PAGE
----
Audit-related Service Fees

     These fees cover professional services that reasonably relate to the performance
     of the audit or review of our financial statements.
     Tax Fees

     These fees cover professional services for tax compliance, tax advice and tax
     planning.
     Other Fees

     These fees include total fees paid to the auditors for all services other than those
     presented in the categories of audit fees, audit-related service fees and tax fees.

9.   TRANSFER AGENTS AND REGISTRARS

     Our transfer agent and registrar is Computershare Investor Services Inc. The
     register of transfers of our Class A Subordinate Voting Shares and Class B
     Multiple Voting Shares maintained by the Computershare Investor Services Inc.
     is located at its offices in Montreal, Quebec.
- 20 -

10.   LEGAL PROCEEDINGS

      The Company is involved in claims and disputes that it is currently contesting.
      Except as described below, the management believes that the settlement of
      these legal proceedings will not adversely affect its financial position, results or
      cash flow.

      On October 17, 2007, the Superior Court of Quebec rendered a judgment against
      the Company’s subsidiary Brault et Martineau ordering it to pay punitive
      damages in the amount of $2 million (plus interests from the judgment date and
      costs of distribution) in relation to a class action instituted by a group of
      consumers that had purchased goods from Brault et Martineau using the
      financing programs offered by Brault et Martineau and its credit supplier.

      The Court of Appeal having maintained the judgment of the Superior Court, the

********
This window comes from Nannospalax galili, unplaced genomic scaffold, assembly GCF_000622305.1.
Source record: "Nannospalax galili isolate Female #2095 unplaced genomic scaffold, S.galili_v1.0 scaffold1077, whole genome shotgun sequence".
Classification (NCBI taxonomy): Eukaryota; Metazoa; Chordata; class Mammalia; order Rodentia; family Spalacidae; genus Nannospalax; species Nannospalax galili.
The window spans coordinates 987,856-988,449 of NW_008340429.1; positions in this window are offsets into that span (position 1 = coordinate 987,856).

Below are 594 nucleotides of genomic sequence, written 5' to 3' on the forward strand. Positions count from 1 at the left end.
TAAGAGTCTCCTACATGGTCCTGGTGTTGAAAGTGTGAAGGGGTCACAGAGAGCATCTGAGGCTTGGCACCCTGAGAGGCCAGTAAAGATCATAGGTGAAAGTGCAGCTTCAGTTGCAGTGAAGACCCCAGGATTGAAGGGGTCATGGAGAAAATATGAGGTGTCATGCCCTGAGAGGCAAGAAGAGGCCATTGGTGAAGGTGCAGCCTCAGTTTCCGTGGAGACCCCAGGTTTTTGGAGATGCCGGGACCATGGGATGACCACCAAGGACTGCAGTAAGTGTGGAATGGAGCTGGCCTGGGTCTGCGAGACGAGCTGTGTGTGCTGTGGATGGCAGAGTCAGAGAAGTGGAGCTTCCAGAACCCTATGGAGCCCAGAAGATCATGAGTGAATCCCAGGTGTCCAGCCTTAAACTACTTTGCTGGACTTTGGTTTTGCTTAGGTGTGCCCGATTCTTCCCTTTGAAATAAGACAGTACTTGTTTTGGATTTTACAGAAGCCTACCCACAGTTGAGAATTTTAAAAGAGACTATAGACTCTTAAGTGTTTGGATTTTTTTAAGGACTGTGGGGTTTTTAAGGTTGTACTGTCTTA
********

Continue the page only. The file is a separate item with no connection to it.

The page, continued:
Company has taken arrangement for payment of an amount of 2,435 M$ which
      was paid during the 2011 period.

11.   ADDITIONAL INFORMATION

      Additional information on us can be found on SEDAR at www.sedar.com.

      Additional information, including directors’ and officers’ remuneration and
      indebtedness, if loans have been granted to them, the principal holders of our
      securities, stock options and the interests of insiders in material transactions, if
      any, can be found in the Management Information Circular dated February 16th,
      2012 prepared for our April 5th, 2012 Annual Meeting of Shareholders. Additional
      financial information is provided in our financial statements and the MD&A for our
      most recently completed fiscal year.
SCHEDULE A

Audit Committee Charter

(See attached document)
BMTC Group Inc.

       CHARTER

OF THE AUDIT COMMITTEE

    August 10, 2004
1.   PURPOSE AND MANDATE

     The audit committee (the “Committee”) of BMTC Group Inc. (the “Company”) is a
     Committee of the board of directors of the Company (the “Board of Directors”). It
     is responsible for overseeing the accounting process, the presentation of the
     Company’s financial information, and the auditing of its financial statements.

     This charter (the “Charter”), adopted by the Board of Directors, sets out the